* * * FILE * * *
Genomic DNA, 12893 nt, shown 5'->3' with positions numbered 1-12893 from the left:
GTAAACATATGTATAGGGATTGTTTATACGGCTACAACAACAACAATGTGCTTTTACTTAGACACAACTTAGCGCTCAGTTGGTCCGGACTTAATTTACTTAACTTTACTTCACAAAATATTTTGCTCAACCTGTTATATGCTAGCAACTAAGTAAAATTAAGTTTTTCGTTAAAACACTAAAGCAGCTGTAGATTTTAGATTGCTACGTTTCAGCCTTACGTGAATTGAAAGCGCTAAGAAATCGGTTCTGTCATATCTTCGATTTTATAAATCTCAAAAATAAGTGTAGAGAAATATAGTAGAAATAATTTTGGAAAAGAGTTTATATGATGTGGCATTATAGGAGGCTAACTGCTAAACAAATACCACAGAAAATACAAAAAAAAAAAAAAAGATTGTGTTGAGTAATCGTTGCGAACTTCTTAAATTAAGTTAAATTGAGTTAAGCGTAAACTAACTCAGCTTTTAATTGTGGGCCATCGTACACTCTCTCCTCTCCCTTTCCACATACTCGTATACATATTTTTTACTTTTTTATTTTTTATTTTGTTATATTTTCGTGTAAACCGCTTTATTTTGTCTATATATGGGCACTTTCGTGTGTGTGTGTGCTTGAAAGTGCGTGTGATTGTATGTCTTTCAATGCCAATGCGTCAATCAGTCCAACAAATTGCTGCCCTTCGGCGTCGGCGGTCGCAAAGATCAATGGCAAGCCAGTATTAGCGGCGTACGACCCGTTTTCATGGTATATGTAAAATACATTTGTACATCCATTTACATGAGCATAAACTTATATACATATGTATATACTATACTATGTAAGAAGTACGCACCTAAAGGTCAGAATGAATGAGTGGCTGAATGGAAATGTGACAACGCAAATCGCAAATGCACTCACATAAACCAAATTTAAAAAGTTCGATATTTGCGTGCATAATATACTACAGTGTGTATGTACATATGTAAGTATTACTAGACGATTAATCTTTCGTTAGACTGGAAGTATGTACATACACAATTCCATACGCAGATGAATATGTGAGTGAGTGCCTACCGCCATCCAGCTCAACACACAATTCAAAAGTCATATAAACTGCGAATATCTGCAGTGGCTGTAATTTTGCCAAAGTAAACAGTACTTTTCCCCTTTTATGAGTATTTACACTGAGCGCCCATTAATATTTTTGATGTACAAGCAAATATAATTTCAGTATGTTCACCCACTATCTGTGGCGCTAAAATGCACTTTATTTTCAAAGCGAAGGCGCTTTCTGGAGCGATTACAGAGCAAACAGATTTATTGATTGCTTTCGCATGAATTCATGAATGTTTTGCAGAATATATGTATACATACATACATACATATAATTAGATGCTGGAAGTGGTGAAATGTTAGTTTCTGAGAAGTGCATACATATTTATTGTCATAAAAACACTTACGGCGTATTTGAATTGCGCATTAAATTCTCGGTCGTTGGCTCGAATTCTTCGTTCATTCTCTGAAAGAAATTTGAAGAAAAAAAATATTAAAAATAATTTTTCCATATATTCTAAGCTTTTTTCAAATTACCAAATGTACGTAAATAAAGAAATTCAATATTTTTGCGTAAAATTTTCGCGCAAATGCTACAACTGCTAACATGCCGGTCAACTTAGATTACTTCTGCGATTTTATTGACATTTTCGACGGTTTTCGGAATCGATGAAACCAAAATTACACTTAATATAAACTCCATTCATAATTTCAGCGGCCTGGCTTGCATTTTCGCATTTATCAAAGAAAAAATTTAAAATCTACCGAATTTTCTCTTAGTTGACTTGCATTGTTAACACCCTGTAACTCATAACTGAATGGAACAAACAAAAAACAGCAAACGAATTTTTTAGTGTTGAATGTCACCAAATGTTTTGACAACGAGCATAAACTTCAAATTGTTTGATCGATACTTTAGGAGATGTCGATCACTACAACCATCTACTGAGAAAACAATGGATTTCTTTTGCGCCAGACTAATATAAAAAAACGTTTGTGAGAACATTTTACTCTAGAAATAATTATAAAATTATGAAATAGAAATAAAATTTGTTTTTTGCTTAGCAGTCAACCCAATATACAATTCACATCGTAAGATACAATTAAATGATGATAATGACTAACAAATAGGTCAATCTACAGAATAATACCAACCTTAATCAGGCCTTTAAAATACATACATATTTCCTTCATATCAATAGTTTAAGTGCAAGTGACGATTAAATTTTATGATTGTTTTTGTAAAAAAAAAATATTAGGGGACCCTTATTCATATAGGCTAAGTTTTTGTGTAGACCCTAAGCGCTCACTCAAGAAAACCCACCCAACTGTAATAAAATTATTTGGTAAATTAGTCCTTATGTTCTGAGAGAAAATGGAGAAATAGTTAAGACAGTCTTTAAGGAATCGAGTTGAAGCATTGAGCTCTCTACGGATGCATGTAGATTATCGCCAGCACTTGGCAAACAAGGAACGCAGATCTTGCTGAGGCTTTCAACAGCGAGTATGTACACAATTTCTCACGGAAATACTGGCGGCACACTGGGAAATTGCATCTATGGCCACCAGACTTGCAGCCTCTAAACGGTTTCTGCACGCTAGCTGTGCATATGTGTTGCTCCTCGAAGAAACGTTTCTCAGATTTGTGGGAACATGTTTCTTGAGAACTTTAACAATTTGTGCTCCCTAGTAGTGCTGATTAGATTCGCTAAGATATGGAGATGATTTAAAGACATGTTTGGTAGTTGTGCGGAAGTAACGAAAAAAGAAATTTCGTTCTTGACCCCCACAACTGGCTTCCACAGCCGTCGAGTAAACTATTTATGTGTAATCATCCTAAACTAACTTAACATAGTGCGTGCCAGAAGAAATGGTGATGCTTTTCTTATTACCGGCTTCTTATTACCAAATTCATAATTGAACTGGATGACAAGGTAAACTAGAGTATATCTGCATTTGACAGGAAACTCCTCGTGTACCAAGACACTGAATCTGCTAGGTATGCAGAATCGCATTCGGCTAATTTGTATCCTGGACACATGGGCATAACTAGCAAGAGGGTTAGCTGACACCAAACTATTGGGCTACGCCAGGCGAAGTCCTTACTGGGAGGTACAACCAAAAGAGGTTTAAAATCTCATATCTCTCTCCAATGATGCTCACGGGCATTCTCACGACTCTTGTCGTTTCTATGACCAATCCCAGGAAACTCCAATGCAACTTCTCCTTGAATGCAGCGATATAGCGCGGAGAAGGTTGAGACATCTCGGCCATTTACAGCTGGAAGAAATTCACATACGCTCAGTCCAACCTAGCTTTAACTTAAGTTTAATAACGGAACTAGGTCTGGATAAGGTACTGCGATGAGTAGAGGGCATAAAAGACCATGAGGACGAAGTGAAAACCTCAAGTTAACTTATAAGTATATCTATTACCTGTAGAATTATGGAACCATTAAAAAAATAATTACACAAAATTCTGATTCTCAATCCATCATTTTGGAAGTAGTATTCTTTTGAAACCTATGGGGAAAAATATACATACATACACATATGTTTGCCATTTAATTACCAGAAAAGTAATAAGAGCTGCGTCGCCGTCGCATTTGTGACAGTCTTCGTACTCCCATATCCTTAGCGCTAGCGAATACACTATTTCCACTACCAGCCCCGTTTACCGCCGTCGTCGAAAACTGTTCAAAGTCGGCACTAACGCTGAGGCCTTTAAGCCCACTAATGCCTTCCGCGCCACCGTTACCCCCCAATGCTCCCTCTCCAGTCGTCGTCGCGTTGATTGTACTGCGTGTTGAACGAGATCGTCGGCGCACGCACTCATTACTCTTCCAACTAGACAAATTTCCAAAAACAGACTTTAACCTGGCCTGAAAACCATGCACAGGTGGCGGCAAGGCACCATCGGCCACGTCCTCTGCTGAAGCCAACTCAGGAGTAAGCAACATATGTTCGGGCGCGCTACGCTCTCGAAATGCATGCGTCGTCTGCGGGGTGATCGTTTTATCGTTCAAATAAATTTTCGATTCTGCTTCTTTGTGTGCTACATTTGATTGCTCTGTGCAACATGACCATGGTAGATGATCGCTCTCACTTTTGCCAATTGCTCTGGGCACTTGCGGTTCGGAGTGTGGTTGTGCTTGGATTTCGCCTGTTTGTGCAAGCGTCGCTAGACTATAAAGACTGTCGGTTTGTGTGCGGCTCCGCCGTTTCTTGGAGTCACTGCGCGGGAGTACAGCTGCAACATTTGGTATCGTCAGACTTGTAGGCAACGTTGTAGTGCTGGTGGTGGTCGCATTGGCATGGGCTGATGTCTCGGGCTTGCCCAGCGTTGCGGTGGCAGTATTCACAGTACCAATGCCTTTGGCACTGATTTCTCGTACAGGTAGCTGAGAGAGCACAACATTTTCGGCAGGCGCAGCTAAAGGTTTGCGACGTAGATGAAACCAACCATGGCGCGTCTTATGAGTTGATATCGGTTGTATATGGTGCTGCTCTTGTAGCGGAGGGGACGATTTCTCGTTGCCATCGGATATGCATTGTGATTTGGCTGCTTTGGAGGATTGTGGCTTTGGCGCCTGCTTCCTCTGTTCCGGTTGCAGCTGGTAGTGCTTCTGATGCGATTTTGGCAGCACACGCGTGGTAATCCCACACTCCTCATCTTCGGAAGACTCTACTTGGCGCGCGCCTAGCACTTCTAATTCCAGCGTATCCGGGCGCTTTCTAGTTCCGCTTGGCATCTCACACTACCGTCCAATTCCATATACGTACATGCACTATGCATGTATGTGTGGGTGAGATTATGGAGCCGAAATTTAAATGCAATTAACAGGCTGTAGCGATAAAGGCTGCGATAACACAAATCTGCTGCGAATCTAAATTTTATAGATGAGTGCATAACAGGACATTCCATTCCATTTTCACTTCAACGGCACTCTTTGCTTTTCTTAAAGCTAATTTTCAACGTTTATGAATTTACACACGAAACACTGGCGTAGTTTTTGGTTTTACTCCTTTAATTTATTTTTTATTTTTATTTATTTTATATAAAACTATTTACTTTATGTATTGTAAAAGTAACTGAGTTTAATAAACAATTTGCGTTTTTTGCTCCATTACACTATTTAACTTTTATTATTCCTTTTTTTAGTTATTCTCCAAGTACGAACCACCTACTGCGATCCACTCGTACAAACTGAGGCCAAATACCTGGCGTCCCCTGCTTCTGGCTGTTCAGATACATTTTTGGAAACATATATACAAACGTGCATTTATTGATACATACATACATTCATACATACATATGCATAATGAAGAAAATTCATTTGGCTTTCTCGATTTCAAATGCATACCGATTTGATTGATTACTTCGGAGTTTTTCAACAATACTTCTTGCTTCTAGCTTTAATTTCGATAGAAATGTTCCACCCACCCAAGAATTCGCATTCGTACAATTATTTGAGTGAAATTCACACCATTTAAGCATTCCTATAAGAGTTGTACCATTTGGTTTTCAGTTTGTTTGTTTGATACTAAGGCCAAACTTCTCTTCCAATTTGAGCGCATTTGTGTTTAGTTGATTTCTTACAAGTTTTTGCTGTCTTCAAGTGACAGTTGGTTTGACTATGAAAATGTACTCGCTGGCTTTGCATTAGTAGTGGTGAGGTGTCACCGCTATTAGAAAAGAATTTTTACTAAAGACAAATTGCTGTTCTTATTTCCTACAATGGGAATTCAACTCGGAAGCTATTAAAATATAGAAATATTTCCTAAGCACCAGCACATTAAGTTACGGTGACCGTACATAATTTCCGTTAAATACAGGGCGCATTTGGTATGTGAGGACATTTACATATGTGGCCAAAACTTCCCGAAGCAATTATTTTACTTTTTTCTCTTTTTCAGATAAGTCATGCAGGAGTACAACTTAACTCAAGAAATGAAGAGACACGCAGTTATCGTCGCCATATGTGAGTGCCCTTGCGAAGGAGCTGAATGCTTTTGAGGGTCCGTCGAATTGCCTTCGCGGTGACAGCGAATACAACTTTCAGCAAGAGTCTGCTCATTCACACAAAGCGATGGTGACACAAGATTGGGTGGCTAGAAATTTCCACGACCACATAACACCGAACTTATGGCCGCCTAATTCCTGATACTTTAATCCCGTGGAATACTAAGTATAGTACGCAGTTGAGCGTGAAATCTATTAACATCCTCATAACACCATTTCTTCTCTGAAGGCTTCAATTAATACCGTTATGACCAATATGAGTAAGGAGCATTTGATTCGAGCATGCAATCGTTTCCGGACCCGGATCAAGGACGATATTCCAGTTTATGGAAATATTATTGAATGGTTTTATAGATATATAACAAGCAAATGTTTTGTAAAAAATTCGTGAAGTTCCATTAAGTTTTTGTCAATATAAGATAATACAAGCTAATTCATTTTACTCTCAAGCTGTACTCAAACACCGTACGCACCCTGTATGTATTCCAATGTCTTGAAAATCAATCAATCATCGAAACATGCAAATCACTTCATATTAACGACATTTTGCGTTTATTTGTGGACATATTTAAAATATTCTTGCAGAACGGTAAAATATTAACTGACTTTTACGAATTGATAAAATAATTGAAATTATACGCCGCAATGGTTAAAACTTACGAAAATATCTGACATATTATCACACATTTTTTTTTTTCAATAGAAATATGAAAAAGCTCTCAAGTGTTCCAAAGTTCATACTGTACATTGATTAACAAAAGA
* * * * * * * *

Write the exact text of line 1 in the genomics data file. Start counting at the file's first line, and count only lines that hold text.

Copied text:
Genomic DNA, 12893 nt, shown 5'->3' with positions numbered 1-12893 from the left: